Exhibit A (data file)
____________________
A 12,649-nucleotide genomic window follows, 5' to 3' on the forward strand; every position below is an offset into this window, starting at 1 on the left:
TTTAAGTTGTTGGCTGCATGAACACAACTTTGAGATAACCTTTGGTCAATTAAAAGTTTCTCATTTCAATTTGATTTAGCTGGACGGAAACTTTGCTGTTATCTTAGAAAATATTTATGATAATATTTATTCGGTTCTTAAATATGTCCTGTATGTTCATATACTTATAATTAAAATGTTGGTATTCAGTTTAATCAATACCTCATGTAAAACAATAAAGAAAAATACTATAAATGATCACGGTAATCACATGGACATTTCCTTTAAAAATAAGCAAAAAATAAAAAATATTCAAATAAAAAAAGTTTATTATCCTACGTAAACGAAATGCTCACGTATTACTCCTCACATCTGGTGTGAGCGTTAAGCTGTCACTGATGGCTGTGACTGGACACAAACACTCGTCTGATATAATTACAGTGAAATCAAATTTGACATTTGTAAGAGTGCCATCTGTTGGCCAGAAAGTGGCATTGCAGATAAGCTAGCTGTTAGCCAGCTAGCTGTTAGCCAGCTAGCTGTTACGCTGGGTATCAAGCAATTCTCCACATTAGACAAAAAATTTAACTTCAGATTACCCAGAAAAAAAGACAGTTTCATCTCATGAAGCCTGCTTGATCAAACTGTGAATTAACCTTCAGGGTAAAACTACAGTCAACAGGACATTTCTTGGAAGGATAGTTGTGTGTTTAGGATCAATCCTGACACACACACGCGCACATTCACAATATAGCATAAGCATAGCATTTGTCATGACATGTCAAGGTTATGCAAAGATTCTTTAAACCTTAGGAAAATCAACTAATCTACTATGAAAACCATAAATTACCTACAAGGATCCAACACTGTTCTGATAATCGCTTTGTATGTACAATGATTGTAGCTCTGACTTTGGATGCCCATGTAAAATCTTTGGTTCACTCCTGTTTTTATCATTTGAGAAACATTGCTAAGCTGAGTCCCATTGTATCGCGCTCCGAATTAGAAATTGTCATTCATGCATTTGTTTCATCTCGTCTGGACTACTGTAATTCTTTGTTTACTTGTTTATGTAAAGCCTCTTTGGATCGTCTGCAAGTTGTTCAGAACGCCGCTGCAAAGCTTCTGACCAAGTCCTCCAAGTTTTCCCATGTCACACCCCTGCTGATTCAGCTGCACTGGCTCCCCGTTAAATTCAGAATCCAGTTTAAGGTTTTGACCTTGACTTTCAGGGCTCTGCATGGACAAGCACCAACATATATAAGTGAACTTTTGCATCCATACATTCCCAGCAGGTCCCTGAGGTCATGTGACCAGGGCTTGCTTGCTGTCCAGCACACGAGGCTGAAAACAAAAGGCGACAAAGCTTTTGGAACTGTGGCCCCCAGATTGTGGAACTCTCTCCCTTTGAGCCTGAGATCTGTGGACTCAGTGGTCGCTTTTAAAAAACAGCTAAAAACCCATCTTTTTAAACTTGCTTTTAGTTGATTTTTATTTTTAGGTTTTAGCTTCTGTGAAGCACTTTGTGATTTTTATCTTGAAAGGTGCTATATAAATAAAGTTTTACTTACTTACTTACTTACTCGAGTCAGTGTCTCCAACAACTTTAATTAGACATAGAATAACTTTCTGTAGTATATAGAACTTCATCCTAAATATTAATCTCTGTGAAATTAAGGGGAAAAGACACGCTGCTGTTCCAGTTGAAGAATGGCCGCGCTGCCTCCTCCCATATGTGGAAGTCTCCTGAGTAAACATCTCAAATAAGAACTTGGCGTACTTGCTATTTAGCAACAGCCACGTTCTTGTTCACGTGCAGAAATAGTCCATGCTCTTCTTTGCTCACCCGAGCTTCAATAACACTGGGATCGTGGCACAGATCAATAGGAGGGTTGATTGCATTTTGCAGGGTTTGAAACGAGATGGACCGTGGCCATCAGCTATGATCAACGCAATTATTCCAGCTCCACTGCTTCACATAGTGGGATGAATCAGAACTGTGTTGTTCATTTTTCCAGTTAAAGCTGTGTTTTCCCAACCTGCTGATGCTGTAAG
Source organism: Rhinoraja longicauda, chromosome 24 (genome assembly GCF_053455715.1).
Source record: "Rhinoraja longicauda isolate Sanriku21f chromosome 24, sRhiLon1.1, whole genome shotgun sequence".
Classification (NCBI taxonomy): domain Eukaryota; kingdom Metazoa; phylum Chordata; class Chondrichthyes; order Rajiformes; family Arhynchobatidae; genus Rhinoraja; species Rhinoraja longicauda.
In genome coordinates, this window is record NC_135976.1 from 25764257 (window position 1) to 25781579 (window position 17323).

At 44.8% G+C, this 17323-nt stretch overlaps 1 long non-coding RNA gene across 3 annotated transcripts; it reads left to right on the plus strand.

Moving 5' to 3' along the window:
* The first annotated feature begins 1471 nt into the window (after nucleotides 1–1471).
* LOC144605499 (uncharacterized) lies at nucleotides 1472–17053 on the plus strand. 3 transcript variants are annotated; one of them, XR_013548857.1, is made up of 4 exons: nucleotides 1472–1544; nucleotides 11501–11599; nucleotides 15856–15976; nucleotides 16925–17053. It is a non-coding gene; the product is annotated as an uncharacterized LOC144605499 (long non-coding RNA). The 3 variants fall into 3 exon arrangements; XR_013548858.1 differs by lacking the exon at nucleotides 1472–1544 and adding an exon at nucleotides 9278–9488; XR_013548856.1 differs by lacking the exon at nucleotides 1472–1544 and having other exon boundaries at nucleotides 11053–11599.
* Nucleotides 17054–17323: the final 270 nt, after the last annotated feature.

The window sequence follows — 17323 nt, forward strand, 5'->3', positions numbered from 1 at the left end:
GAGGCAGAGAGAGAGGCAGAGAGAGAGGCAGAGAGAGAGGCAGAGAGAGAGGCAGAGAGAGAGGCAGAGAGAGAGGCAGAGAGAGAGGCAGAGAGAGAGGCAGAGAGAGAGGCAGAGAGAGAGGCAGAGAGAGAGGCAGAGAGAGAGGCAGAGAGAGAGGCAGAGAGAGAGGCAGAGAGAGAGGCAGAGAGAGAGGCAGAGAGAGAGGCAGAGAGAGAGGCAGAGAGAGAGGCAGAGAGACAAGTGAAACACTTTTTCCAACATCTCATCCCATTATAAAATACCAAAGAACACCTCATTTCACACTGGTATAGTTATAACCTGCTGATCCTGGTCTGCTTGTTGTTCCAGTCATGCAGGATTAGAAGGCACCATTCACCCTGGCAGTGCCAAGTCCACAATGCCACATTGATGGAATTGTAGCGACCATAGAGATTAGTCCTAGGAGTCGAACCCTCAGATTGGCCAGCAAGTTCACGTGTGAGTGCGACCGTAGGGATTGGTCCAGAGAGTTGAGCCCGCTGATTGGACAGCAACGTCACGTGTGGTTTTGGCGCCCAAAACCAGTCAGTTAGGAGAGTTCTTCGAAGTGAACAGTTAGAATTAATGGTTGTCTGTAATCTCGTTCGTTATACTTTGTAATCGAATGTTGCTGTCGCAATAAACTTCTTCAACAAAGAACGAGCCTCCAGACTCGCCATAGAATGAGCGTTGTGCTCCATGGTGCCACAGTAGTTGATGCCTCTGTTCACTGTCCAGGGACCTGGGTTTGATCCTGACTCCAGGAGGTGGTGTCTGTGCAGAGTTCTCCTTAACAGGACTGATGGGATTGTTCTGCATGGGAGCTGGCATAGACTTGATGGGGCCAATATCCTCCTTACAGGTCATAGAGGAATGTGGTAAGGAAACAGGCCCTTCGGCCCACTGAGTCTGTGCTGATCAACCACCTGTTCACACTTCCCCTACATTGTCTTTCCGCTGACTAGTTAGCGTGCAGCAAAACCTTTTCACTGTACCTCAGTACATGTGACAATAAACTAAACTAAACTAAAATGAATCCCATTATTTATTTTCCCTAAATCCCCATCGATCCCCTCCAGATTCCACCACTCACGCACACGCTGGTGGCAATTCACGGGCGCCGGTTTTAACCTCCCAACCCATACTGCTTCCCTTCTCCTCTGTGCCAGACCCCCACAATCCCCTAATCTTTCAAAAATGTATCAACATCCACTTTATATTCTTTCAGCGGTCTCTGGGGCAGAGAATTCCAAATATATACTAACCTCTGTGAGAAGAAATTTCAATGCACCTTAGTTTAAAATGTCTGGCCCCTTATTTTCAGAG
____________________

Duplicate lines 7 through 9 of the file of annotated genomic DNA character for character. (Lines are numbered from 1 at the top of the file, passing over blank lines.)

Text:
At 44.8% G+C, this 17323-nt stretch overlaps 1 long non-coding RNA gene across 3 annotated transcripts; it reads left to right on the plus strand.

Moving 5' to 3' along the window:
* The first annotated feature begins 1471 nt into the window (after nucleotides 1–1471).